You are My Refuge
You take me out of the net they have hidden for me, for you are my refuge. - Psalms 31:4
Our spiritual foes belong to the serpent's brood and seek to ensnare us by subtlety. This prayer presupposes the possibility of the believer being caught like a bird. The catcher does his work so skillfully that simple souls are soon surrounded by the net. The request is that even out of Satan's snares the captive may be delivered; this is a proper petition, and one that can be granted: eternal love can rescue the saint from between the jaws of the lion and out of the depths of hell. It may need a sharp pull to save a soul from the net of temptations and a mighty pull to extricate a man from the snares of malicious cunning, but the Lord is equal to every emergency, and the most skillfully placed nets of the hunter will never be able to hold His chosen ones. There will be grief for those who are so clever at net laying; those who tempt others shall be destroyed themselves.
"For you are my refuge." What a wonderful encouragement is found in these few words! How joyfully may we encounter toils, and how cheerfully may we endure sufferings when we can lay hold upon the strength of the Lord. Divine power will thwart all the endeavors of our enemies, confound their politics, and frustrate their foolish tricks. Happy is the man who has such matchless might engaged upon his side. Our own strength would serve us poorly when trapped in the nets of our cunning enemy, but the Lord's refuge is always available; we have only to ask, and we will find it near at hand. If by faith we are depending solely on the strength of the mighty God of Israel, then our dependence may become the occasion of our prayer.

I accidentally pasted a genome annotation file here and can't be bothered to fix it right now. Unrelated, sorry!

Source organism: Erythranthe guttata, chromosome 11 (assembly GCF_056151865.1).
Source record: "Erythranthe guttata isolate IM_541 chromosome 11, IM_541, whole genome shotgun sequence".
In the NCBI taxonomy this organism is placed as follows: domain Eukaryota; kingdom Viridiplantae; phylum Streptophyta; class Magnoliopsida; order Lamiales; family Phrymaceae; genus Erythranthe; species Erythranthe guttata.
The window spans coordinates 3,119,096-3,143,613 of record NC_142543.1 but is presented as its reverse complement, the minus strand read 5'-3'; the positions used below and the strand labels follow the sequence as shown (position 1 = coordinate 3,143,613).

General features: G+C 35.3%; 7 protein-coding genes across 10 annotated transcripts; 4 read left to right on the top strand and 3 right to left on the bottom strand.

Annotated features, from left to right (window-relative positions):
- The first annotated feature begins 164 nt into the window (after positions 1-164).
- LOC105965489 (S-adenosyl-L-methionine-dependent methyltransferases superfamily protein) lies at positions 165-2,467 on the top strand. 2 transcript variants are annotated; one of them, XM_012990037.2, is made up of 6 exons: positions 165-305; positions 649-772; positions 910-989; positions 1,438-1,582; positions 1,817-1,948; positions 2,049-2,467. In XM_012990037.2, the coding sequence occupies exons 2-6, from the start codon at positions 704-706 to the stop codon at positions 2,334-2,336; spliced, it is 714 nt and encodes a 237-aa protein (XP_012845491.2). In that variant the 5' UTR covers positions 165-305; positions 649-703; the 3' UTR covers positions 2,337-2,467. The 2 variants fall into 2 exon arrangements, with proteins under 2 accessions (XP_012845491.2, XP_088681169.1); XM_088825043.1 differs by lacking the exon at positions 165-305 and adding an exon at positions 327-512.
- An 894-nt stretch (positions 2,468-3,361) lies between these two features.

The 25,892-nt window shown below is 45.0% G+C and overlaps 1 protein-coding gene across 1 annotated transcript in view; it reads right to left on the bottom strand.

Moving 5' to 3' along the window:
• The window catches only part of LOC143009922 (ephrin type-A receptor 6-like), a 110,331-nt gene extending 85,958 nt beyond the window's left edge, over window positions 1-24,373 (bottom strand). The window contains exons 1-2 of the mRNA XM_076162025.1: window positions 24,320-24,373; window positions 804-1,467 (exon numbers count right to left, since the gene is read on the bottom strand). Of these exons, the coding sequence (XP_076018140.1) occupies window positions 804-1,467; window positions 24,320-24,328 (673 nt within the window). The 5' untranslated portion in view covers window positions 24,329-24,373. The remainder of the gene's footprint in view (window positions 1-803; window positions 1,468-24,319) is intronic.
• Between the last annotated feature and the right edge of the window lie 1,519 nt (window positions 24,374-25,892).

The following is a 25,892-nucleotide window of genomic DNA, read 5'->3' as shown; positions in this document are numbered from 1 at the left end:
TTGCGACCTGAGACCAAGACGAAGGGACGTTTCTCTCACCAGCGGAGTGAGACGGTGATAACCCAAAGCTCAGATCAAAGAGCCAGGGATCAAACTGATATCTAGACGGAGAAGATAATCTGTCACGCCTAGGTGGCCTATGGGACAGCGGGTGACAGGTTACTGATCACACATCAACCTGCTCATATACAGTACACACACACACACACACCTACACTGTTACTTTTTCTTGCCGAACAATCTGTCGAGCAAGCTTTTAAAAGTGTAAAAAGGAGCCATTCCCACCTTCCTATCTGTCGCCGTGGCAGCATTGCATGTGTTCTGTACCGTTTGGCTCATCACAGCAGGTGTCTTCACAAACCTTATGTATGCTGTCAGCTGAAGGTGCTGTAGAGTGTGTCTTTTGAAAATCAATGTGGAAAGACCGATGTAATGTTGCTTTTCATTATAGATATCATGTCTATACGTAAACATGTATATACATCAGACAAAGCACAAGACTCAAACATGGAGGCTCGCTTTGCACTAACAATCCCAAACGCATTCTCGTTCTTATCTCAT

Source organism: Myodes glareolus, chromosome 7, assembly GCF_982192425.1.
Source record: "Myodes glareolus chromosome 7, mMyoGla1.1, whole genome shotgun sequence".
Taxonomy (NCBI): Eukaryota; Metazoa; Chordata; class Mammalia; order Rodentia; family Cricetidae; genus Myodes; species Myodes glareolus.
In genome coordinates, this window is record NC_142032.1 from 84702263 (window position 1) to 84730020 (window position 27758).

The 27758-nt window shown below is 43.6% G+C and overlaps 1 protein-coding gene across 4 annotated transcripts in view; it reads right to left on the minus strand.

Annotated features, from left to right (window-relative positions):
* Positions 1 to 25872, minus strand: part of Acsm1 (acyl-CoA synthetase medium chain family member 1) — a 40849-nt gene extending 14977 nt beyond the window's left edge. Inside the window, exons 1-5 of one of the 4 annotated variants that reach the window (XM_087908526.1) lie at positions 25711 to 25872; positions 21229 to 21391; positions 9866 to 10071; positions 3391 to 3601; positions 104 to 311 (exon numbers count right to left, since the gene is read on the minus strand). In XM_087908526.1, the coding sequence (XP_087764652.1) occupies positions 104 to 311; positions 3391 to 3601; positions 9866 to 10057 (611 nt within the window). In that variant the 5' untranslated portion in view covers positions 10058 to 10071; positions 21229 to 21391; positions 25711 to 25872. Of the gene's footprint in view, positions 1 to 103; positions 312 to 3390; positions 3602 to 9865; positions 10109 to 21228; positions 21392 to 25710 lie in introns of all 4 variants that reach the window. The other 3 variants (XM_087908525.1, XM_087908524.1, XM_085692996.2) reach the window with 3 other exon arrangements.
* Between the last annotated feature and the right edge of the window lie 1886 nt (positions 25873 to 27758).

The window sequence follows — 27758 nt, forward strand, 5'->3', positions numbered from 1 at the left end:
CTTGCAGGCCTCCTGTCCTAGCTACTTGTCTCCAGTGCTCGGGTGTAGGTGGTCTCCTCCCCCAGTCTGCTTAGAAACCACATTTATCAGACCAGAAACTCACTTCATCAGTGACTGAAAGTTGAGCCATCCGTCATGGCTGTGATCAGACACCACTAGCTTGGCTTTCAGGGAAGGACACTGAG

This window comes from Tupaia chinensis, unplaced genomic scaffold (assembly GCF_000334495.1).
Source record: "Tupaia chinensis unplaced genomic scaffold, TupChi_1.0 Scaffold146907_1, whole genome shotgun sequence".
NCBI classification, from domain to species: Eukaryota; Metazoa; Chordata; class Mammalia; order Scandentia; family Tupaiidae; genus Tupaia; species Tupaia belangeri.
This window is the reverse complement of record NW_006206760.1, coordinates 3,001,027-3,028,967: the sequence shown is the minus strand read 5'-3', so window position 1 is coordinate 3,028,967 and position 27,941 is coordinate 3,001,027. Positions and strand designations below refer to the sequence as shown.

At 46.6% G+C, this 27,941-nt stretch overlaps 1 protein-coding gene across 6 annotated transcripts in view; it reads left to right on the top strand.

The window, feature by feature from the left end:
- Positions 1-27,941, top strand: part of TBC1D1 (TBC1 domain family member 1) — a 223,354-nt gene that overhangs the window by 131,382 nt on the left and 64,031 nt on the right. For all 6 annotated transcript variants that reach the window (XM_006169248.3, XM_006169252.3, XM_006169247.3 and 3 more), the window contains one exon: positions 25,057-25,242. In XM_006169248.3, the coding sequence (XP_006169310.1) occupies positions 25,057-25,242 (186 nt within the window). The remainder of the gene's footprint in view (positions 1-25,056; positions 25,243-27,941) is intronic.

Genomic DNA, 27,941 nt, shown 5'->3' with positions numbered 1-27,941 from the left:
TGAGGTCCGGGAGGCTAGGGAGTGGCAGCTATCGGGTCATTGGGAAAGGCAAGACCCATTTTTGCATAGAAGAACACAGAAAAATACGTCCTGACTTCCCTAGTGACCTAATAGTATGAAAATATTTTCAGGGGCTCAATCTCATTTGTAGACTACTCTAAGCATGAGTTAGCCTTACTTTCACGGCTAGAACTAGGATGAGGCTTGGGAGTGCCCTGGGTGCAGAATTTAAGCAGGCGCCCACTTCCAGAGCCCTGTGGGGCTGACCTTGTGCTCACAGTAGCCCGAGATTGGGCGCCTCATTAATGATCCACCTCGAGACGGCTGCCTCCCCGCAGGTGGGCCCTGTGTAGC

Lord, evermore Thy face we seek:
Tempted we are, and poor, and weak;
Keep us with lowly hearts, and meek.
Let us not fall. Let us not fall.
Family Bible reading plan
verse 1 Jeremiah 48
verse 2 Psalms 25
Anxiety and worry. They’re commonplace in everyday life. We worry about the safety and wellbeing of our children. We worry about our health. We become anxious over our jobs and our finances . . . and uneasy over the seemingly endless challenges of everyday life. Unfortunately, when difficulty happens, worry can lock us it its grip. So, how do we change our thinking? How do we alter our mindscape? Author Timothy Witmer, Professor of Practical Theology at Westminster Theological Seminary, looks to the Apostle Paul to help us reset our thinking. Mindscape helps readers replace fear and worry with peace that surpasses all understanding. By exploring the root of anxiety, worry, and escapism, learn to rest in what is true, right, noble, pure, lovely, and admirable to find freedom from stress and worry.
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From Morning & Evening revised and edited by Alistair Begg copyright © 2003. Used by permission of Crossway Books, a publishing ministry of Good News Publishers, Wheaton, IL 60187, www.crossway.org.